I think Wal Mart struggles in the Pacific Northwest against Fred Meyer. There are pockets where Wal Mart seems to have very busy stores and areas where Wal Mart has opened where Fred Meyer has not, but generally speaking when the two are up against each other the Wal Marts just don't seem as busy as I am used to seeing Wal Marts.

Another spot where Wal Mart comes off as weak is Minneapolis area. Between Target HQ there, previously Supervalu HQ there with Cub, I think Wal Mart has had a hard time finding good spots to build stores in that area and hasn't gotten to build very many stores. There are more Super Targets in that area than most as well. Hy-Vee timed its entry perfectly as Target was struggling and Supervalu was completely screwed up.

Have not really looked at a Meijer vs. Wal Mart head to head situation ever but suspect similar there.

To put it bluntly it seems wherever Wal Mart actually has a serious competitor who does the same thing they do, they run into some problems.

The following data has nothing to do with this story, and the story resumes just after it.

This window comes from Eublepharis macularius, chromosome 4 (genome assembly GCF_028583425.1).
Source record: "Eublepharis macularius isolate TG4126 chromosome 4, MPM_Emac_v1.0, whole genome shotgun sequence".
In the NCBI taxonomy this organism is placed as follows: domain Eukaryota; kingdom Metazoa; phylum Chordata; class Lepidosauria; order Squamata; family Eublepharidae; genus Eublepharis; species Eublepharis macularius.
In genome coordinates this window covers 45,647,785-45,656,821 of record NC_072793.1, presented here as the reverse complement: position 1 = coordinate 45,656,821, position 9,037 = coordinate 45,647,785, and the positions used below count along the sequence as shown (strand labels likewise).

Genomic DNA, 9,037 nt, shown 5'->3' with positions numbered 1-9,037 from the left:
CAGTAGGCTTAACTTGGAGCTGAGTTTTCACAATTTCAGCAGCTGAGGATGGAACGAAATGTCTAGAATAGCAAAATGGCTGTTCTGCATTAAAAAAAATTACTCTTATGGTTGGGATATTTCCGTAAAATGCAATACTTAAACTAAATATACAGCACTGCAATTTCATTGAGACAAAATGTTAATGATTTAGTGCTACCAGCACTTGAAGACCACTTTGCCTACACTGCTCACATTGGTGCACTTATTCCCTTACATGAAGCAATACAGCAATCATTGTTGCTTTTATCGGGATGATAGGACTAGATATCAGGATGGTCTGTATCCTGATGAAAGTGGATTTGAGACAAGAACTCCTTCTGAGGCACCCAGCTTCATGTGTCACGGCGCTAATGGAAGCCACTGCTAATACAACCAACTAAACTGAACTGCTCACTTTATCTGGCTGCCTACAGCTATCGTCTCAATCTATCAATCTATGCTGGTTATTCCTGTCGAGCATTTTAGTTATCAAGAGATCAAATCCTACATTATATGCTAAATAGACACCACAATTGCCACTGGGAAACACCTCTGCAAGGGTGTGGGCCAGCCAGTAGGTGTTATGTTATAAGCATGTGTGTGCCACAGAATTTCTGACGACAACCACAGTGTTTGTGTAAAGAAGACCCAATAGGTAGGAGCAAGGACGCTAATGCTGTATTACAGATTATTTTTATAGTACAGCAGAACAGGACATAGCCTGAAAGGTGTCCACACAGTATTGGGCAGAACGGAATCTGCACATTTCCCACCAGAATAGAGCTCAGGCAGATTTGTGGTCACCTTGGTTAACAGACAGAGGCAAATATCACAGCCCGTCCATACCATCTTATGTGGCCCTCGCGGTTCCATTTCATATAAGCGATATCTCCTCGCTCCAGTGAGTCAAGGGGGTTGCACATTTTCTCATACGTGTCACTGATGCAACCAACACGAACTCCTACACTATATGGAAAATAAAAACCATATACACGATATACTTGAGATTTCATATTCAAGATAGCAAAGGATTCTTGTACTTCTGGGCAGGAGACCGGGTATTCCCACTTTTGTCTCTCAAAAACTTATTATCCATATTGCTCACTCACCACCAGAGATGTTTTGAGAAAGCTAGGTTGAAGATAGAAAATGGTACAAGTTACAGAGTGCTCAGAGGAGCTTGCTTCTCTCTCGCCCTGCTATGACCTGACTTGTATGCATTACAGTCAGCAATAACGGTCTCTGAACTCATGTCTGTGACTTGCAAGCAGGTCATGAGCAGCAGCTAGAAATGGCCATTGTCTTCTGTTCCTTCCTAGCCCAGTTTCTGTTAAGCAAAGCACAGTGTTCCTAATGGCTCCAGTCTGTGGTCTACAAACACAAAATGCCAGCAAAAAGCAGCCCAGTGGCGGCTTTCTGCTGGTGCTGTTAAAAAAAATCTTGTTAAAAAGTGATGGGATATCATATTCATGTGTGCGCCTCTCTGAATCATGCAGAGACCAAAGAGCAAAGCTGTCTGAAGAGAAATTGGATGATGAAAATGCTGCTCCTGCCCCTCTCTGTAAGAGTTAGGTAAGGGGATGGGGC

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Re: Walmart observations

Post by HCal »

retailfanmitchell019 wrote: May 22nd, 2021, 9:23 pm I have a question, what regions of the US does Walmart do best and worst in?
I don't think it's regional so much as socioeconomic. Walmart does best in poor, working class areas, and not so well in wealthier areas. They do better in rural areas where it is easy to find large plots of vacant land, than in urban areas where there are already established players.

But if you want to look regionally, I think their store count by state gives it away. They are strongest in the south and midwest, and weakest along the west coast.
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Re: Walmart observations

Post by storewanderer »

HCal wrote: May 22nd, 2021, 11:59 pm
I don't think it's regional so much as socioeconomic. Walmart does best in poor, working class areas, and not so well in wealthier areas. They do better in rural areas where it is easy to find large plots of vacant land, than in urban areas where there are already established players.